The equations I use are based on (1) the laser having a small spectral width (e.g. 0.1 nm), and (2) the signal has its information content contained in a frequency range that is related to the data rate (e.g. 90% of the signal power is contained within 1.5 x bit rate). For today’s technology, the frequency content of the data is contained in bandwidths measured in GHz. I never worry about the actual frequency of the light, which is really a carrier of very high frequency (e.g. THz, as you state). We do routinely talk about the difference between two closely spaced WDM wavelengths in terms of GHz (e.g. see this table of ITU wavelengths on a 100 GHz grid).

      In your example, 1 Gbps signal has a bandwidth of ~1 GHz. We do see the laser wavelength shift when it is being driven with data (~0.2 nm). There are numerous causes for the wavelength shift. One of the largest shift components is a phenomenon called chirp. Chirp is caused when a laser is being driven and charge carriers are injected into or removed from the optical channel (this cannot be prevented). This changes the effective index of refraction and alters the wavelength of the laser. Chirp is a far larger effect than anything having to do with the frequency of the light itself.

      Like electrical signals, I am sure the true optical spectra is somehow related to a convolution of the carrier spectra and the signal spectra. However, it is a small effect relative to things like the the information spectra and chirp shift.

      Mathscinotes

  4. Sonderval says:

    Thanks a lot, that was very helpful (and you gave me the right keywords for some further reading…). I have one follow-up question, though: In part 2, you use sigma_lambda, but I’m a bit confused by that. First you say that this is the sdev of the pulse width, later you write that it is the spectral width of the laser. Shouldn’t it be rather the spectral width of the signal (including the spectral width of the signal I would have even if my laser were monochromatic and the width due to the laser being non-monochromatic and having chiprping)? Because otehrwise, from the formula there should be no dispersion if the laser is monochromatic?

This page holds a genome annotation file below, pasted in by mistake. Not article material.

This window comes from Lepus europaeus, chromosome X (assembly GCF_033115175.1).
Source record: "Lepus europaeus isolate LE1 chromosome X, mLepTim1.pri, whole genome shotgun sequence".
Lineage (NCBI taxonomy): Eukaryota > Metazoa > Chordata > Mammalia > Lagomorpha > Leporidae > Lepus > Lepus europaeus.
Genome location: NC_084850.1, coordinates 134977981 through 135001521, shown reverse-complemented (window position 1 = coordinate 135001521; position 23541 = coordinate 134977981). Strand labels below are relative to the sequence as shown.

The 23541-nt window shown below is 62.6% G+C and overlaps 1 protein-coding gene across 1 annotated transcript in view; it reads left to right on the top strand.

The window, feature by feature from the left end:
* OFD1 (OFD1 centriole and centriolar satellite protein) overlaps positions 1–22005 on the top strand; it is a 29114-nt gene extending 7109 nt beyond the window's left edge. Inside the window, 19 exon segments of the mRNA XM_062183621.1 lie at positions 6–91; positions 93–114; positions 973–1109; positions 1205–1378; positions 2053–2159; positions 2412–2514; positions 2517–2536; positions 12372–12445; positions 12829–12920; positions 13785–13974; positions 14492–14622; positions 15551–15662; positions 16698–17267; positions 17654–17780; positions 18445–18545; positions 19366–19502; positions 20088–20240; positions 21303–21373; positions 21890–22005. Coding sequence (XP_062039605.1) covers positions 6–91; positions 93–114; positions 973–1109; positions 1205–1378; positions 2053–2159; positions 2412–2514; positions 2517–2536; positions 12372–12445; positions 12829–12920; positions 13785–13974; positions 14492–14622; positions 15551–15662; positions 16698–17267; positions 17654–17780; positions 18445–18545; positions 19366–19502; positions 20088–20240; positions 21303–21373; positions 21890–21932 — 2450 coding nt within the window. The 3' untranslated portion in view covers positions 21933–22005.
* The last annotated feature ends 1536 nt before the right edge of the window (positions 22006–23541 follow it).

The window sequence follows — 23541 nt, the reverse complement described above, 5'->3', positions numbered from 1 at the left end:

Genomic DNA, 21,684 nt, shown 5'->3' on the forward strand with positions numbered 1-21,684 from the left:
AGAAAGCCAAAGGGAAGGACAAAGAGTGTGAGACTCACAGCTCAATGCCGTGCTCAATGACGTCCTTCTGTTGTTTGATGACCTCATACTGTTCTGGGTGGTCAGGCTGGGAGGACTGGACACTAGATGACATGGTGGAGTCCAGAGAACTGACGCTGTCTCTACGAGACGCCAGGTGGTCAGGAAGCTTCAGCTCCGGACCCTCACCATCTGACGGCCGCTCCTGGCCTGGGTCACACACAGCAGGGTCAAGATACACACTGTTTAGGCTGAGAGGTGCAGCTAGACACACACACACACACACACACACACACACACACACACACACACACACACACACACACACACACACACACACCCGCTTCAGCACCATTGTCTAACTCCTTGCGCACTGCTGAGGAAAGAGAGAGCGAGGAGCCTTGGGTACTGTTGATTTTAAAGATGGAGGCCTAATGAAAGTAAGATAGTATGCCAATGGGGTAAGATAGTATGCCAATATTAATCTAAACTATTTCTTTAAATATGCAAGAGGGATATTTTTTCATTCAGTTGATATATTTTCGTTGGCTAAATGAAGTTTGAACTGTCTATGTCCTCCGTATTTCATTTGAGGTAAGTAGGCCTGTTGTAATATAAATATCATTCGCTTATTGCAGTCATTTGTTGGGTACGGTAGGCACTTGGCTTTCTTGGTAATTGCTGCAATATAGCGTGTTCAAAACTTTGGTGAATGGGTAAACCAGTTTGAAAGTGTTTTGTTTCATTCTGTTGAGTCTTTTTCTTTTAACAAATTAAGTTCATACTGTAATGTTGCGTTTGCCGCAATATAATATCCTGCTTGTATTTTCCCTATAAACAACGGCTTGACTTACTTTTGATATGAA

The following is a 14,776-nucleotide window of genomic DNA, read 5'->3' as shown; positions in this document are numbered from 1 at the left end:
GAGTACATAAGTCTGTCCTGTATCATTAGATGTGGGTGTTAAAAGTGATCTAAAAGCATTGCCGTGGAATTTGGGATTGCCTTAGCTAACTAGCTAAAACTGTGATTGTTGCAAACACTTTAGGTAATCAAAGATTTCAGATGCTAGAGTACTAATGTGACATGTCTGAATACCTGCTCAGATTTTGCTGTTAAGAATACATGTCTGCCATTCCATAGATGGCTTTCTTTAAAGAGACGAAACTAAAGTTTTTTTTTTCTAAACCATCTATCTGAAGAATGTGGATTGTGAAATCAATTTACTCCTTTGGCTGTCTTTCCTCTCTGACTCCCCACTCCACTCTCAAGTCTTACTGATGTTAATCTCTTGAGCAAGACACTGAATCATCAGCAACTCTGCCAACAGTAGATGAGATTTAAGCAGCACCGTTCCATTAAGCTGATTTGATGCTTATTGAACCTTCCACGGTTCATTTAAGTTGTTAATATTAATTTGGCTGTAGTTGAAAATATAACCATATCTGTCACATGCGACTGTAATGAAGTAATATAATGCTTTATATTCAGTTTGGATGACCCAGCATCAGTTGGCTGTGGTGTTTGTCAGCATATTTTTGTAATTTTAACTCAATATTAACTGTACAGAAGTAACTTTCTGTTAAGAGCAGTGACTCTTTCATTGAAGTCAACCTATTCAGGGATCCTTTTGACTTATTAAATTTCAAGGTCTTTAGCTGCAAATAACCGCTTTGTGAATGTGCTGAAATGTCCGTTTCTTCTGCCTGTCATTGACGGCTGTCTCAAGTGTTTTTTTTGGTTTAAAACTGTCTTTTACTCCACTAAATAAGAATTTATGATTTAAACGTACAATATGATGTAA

• mathscinotes says:

      The formulas assume that the laser’s spectrum can be modeled using a Gaussian shape. This shape is characterized by a standard deviation, which I called σλ. There is a relationship between spectral width and σλ, which I document here. Ideally, σλ would include all sources of wavelength variation. I sometimes use spectral width and σλ interchangeably, however, they are different. They are related by a constant factor. I will update the blog post when I have time.

      Mathscinotes